President Duterte’s policy pronouncement of breaking the duopoly in the telco industry via the entry of a Chinese third player has moved every stakeholder concerned.
The National Transmission Corp. (Transco), for instance, has started gathering support for its plan to include telecommunications services in its charter, so it could partner with the third player.
“I already forwarded to the secretary of the Department of Energy [DOE] and to our board my position paper to convert Transco from utility company to a utility telco,” Transco President lawyer Melvin Matibag said.
The DOE, for its part, said it would support Transco’s plan. “It is good to provide consumers more choices,” Energy Secretary Alfonso G. Cusi said.
Transco was created under Republic Act (RA) 9136, or the Electric Power Industry Reform Act (Epira) of 2001.
Since March 1, 2003, Transco operated and managed the power-transmission system that links power plants to the electric-distribution utilities nationwide. The same law mandated the privatization of Transco through an outright sale or management concession agreement.
Following a public bidding conducted in December 2007, the Transco concession was awarded to the National Grid Corp. of the Philippines (NGCP), which eventually secured a congressional franchise to operate the transmission network through RA 9511.
Transco turned over the management and operation of its nationwide transmission system to the NGCP in January 2009. Ownership of all transmission assets, however, remains with Transco.
Realizing how precious Transco’s assets are, Matibag said Transco can be the third player in the lucrative telco business currently dominated by giants Philippine Long Distance Telephone Co. (PLDT) and Globe Telecom Inc.
“Some experts in telco are saying that only the government can compete with the two telco giants. No one else can come in. So, if it’s government combined with somebody that has the technical and financial capabilities to do it, then here comes a third player,” he said.
Need for franchise
The fiber-optic cables owned by the state span 6,154 kilometers, or 160,779 fiber kilometers, which, the Department of Information and Communications Technology (DICT) said, “can accommodate the needs of a third or even fourth telco [player].”
The support of the DOE, however, is not enough.
Transco’s charter must be amended. It needs Congress’s approval.
“We will ask Congress to amend our charter to include telecommunications as business of Transco. In the amended charter, the franchise to operate a telco can be included. We have the facilities nationwide. In fact, Globe and Smart lease some of Transco’s towers to provide services to remote areas,” Matibag said.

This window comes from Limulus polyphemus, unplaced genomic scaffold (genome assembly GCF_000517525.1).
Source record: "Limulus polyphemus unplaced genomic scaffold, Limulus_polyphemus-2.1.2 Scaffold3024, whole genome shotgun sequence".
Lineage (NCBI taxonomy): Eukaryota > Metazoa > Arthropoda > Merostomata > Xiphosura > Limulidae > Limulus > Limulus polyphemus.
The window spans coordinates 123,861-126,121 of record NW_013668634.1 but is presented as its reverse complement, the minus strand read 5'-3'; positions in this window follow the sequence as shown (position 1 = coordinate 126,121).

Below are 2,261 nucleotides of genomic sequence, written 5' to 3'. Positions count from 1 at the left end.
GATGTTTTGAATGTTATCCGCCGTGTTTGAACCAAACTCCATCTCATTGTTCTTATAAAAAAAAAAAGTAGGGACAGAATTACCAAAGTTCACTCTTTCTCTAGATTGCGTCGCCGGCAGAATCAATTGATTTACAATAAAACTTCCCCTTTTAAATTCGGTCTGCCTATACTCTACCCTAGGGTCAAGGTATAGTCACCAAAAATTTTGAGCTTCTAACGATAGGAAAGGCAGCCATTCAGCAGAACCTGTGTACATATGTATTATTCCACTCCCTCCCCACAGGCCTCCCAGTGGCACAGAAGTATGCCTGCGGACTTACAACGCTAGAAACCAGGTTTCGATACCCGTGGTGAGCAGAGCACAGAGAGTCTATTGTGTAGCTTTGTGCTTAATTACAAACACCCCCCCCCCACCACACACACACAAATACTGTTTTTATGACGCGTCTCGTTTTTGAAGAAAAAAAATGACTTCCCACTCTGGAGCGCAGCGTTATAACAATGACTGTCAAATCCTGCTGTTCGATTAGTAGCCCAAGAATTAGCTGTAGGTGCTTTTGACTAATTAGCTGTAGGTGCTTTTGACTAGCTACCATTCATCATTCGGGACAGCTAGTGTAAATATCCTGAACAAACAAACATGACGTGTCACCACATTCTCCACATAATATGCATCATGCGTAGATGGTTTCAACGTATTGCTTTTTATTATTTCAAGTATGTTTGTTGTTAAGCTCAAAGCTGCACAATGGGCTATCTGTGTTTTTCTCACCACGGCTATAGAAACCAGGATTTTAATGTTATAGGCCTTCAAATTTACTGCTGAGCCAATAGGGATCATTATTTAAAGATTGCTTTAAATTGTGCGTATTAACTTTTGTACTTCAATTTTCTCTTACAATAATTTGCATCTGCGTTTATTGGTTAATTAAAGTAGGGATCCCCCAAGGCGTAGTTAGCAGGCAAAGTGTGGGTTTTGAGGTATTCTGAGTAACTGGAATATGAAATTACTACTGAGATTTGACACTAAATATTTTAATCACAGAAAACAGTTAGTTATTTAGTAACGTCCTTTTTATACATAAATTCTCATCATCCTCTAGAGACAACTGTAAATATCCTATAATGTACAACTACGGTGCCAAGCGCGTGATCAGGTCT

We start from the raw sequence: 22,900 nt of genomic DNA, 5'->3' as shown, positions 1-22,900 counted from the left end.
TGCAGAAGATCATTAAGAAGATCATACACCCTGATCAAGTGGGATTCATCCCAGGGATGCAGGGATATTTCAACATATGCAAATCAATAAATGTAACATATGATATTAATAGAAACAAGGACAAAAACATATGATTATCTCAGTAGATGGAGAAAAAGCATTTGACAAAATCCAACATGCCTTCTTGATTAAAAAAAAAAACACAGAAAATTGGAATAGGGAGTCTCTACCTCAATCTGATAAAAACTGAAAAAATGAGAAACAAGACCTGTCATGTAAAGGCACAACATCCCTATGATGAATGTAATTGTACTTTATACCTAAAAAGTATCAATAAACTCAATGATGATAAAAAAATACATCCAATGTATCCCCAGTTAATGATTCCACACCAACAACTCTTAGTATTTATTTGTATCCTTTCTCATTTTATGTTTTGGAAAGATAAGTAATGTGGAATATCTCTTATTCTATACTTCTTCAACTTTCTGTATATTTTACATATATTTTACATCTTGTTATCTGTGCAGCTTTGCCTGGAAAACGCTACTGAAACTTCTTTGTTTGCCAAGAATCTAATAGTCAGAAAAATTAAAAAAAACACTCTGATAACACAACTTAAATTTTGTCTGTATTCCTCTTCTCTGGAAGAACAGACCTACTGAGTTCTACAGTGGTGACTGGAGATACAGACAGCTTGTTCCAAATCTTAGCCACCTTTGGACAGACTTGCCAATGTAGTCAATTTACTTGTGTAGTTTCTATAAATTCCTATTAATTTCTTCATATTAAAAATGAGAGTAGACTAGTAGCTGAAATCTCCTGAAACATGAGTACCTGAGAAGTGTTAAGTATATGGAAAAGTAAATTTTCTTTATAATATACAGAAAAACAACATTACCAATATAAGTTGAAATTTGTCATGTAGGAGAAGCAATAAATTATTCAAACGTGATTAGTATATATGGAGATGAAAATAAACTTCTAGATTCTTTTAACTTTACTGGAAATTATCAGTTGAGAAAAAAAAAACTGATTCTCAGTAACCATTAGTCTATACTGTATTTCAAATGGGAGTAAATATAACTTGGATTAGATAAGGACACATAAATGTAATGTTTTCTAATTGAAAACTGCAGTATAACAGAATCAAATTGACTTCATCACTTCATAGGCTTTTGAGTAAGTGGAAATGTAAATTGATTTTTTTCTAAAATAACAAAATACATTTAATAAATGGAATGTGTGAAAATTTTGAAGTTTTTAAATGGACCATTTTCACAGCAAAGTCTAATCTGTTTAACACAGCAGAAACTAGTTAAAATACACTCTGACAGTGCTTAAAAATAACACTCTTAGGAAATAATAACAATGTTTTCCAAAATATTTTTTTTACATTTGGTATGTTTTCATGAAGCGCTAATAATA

He did not say when, but he already informed some of the lawmakers about this—and they are receptive to the idea.
“I have been doing the informal talks already. Most of the congressmen, senators I talked to are very interested and will sponsor it,” he said.
Earlier, Duterte asked China to try to invest in the Philippine telecom industry.
DICT Officer in Charge Eliseo Rio Jr. said the Chinese government selected China Telecom to invest in the Philippines upon invitation by the President during a bilateral meeting on November 16.
For this to happen, China Telecom needs to partner with a Philippine telco firm.
Rio said the government is now looking at who will partner with China Telecom on a 60-40 ownership basis.
This makes it more pressing for Transco’s charter to be amended, if it wants to enter the telco business and partner with China Telecom.
“We want to push Transco to be part of…whatever project it is, considering the owner of the facility is Transco,” Matibag added.
Another emerging player
Also seeking to be a major player is Philippine Telegraph & Telephone Corp., which had said it was talking with China Telecom and Datang Telecom about strategic partnerships.
The Philippine Competition Commission (PCC) is also ready to do its part to realize Duterte’s pronouncement.
The antitrust body said it could be approached by Transco for advice in relation to the state corporation’s plan to venture into telecommunications.
PCC Chairman Arsenio M. Balicasan said the potential entry of a joint venture between the government and a private corporation would have “to undergo the competition lens.”
However, since no concrete details have been divulged yet by Transco, the PCC official said his office can, at the moment, provide guidance.
“We also have an advisory role,” Balicasan noted, referring to PCC’s mandate that ensures businesses compete and consumers benefit.
“In some cases, especially working with other government agencies, we don’t have to wait for the formation of the joint venture. We can contribute, discuss, we can give advice. That’s what we also do in Congress, when they craft laws, franchises, when it comes to improvement in efficiency of the sector,” the PCC chief said.
Previously, Matibag said his office has received strong interest from 10 firms willing to forge a partnership to pursue Transco’s plans.
Balicasan said he will wait for Transco’s final direction on this, but pointed out that they need to work closely together, since this involves a government project.
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